BANG reports tonight that Floyd Kephart, who has been leading the effort to keep the struggling Coliseum City project alive, will not meet this weekend’s deadline to deliver a commitment from one of the Coliseum’s teams, namely the Oakland Raiders. Kephart described the situation in a manner we should all be familiar with.
It’s a complicated land situation; it’s a complicated team situation; and it’s a complicated Oakland situation. There is nothing simple here.
Kephart also revealed that he wasn’t ready to name a developer for the project. Whether that means the developer is under wraps or simply doesn’t exist is up to interpretation. Chances are that any developer’s commitment is contingent upon at least one team anchoring the project, which obviously hasn’t happened yet.
The 90-day deadline set in October was already going to be extraordinarily difficult pull off, so at least Kephart deserves credit for coming through on some of the other deliverables, such as necessary reports and studies (which to my knowledge haven’t been made public). The big stuff, however, is what counts. In the end Kephart won’t get credit for merely trying and he knows that. We’re still 31 days from the final deadline, and it’s worth asking whether or not Oakland should continue this process by extending the ENA another 30, 60, or 90 days. It’s unlikely that any potential partner (teams or developers) will suddenly commit just because the calendar flipped a couple pages. The fundamentals are still shaky at best.
The big takeaway is the Kephart revised the plan down to the 200 acres including the Coliseum and other pieces of public and private land immediately surrounding the complex. That makes for a much more feasible project in terms of acquiring and packaging the land, limiting infrastructure costs, and working out the regulatory aspects. The Coliseum City EIR is written so that the entire 800-acre plan area is the full scope, with the “Reduced Alternative” lowering densities within the full project area, not a smaller plan as a 200-acre project would require. It’s unclear if the final draft will include a 200-acre alternative, but it would seem that if Kephart’s plan moves forward such a major refocus would have to occur.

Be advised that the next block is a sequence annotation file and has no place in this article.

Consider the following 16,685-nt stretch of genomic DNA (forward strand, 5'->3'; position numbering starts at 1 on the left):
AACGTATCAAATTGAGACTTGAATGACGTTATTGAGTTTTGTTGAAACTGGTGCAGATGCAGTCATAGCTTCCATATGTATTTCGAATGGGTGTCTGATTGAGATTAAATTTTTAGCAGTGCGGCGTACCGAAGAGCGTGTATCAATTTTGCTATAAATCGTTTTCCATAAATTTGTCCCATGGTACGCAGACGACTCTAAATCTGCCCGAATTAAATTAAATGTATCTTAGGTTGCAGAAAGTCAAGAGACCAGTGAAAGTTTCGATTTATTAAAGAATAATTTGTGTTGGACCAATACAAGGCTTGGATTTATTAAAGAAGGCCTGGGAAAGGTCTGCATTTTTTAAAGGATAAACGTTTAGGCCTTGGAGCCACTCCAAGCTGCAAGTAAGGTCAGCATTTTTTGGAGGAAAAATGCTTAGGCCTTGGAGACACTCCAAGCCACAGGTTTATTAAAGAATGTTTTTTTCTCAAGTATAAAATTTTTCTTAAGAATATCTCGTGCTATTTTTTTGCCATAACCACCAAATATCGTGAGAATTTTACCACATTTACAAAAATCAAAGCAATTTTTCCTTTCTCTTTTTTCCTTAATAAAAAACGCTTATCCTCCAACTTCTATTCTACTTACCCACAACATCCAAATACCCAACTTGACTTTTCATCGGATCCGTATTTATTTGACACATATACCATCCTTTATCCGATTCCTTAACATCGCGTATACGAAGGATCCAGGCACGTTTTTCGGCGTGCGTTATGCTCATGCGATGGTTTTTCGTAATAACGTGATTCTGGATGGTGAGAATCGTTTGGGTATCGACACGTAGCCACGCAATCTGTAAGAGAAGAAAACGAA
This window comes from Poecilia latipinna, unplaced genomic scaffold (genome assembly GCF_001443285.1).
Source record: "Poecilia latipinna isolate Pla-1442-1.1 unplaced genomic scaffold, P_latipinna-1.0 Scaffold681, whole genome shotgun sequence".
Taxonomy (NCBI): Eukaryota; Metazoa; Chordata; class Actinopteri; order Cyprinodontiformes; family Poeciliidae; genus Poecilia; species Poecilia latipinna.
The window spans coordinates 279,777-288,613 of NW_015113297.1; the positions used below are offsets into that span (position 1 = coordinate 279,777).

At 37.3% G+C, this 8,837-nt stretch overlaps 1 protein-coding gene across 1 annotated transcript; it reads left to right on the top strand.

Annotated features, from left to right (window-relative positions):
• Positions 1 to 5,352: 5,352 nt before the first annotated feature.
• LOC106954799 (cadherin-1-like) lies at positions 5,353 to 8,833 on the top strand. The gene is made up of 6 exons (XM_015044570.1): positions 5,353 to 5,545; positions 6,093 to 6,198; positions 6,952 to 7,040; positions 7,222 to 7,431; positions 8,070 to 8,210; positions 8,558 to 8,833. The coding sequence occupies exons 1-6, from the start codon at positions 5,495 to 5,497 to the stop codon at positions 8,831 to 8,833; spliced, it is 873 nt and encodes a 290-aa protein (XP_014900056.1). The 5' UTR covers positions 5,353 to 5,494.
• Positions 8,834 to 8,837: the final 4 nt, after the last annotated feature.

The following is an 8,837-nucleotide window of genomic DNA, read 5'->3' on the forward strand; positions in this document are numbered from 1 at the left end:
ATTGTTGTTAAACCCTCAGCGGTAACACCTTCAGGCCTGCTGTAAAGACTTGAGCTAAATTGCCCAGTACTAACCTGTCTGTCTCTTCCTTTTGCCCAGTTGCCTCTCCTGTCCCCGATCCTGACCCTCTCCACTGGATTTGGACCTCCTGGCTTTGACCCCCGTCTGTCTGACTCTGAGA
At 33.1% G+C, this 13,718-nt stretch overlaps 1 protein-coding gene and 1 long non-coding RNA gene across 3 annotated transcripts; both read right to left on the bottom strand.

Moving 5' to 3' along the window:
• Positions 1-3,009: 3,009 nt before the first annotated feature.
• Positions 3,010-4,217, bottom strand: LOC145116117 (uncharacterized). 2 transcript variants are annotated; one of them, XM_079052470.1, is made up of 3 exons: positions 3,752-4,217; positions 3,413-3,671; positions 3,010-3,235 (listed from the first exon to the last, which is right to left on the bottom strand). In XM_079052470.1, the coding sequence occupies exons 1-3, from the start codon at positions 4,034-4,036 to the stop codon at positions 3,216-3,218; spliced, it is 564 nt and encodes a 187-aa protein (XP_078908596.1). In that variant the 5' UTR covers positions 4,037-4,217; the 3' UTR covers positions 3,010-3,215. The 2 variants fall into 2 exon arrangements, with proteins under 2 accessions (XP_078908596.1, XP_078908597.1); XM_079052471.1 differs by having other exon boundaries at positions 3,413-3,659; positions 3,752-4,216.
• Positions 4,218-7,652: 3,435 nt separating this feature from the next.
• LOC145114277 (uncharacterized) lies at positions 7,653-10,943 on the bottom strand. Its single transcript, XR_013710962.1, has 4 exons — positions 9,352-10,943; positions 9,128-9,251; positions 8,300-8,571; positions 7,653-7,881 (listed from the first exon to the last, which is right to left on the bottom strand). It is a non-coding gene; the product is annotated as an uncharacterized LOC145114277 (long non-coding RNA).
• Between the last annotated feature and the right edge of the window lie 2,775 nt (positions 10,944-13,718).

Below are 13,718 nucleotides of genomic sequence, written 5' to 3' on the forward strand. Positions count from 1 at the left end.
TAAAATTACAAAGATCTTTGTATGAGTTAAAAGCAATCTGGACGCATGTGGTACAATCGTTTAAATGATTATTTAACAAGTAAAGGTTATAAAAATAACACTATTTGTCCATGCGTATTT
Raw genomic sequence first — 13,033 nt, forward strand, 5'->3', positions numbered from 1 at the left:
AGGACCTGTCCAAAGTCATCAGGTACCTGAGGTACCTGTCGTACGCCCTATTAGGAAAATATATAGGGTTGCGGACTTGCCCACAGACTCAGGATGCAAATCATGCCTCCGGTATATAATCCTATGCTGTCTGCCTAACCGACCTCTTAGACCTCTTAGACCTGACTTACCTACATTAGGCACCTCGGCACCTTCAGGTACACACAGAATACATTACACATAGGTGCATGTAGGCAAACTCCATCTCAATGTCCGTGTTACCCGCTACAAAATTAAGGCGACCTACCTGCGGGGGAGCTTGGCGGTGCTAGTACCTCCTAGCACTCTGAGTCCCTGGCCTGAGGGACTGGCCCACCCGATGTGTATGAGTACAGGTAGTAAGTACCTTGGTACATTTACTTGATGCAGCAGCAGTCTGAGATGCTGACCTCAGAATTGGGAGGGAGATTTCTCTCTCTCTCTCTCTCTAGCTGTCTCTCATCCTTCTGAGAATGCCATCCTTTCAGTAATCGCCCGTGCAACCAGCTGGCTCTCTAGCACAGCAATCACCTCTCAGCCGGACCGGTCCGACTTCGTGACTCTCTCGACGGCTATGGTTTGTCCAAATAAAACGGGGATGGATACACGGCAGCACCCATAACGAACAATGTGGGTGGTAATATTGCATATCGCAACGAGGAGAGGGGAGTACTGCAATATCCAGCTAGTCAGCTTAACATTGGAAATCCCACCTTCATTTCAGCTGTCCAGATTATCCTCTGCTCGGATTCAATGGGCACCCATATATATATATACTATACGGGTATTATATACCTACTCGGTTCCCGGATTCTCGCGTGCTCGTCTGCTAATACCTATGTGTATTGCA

Lew Wolff has consistently said he’s not interested in being part of the project. He’d rather promote his own vision with no third parties (or perhaps his own) attached. If Coliseum City goes away and Wolff’s plan gets traction, the shoe would be on the other foot as the City, JPA, and Wolff would have to figure out how to accommodate the Raiders, as opposed to a Raiders-focused plan trying to accommodate the A’s.
Meanwhile, murmurs have been getting louder that the NFL will punt on LA for 2015. Hope remains in St. Louis for an 11th hour plan to build a new stadium for the Rams, which might give NFL the chance to extend its wait-and-see posture an additional year. The Chargers are staying in San Diego through at least next year. That leaves Oakland.
The Raiders will have to start negotiating a new lease with the JPA in the new year. Mark Davis prefers a single year or at worst a year-to-year arrangement for maximum flexibility. Davis pushed for the 1-year lease because he thought it would further the process at Coliseum City, which hasn’t happened save for the EIR. The JPA and City want a multiyear deal, which I wouldn’t expect Davis to sign. I’ve heard some strange rumors about backup venues Davis is calling about, which frankly is his right. The Raiders face severe limitations on where they can go, or rather, where they are welcome. We’ve already heard about the LA Coliseum and Rose Bowl slamming the door on the Raiders. There are also issues with Bay Area venues:
- Levi’s Stadium has been ruled out by Davis. Even if he was interested the 49ers would require a multiyear commitment to pay for finishing construction on the second home team locker room.
- California Memorial Stadium has a contractual ban on NFL games. Any deal to host the Raiders would run into an immediate legal injunction.
- AT&T Park could host games, but is small and not ideal from a league perspective.
- Stanford wants no part of the Raiders.
- The ‘Stick is being dismantled per a development agreement with Lennar.
Even if the league owners got past Jerry Jones’ and Bob McNair’s objections, they wouldn’t approve a short-term stay for the Raiders in San Antonio. They want long-term stability and certainty. That’s also the problem in LA. Dodger Stadium could provide a short-term home, but the NFL and AEG have to work out a very complex deal for whatever team(s) commits. AEG asked for its own 6-month negotiating extension for Farmers Field. Given the complexity of arranging a temporary venue that it doesn’t control along with planning for the new stadium, getting it all done in 6 months is a tall order. That said, the NFL has assigned Eric Grubman to work on LA among other options, so it’s not like the league isn’t controlling what it can. The NFL may punt on LA for now, and punting is something Raiders fans are all too familiar with this year.
As for the A’s – they’re in a good spot. They have a lease that provides security. They’re working on a CC alternative that should be ready to go if Oakland drops CC. They can wait out the Raiders’ and Oakland’s indecisiveness, at least for a while.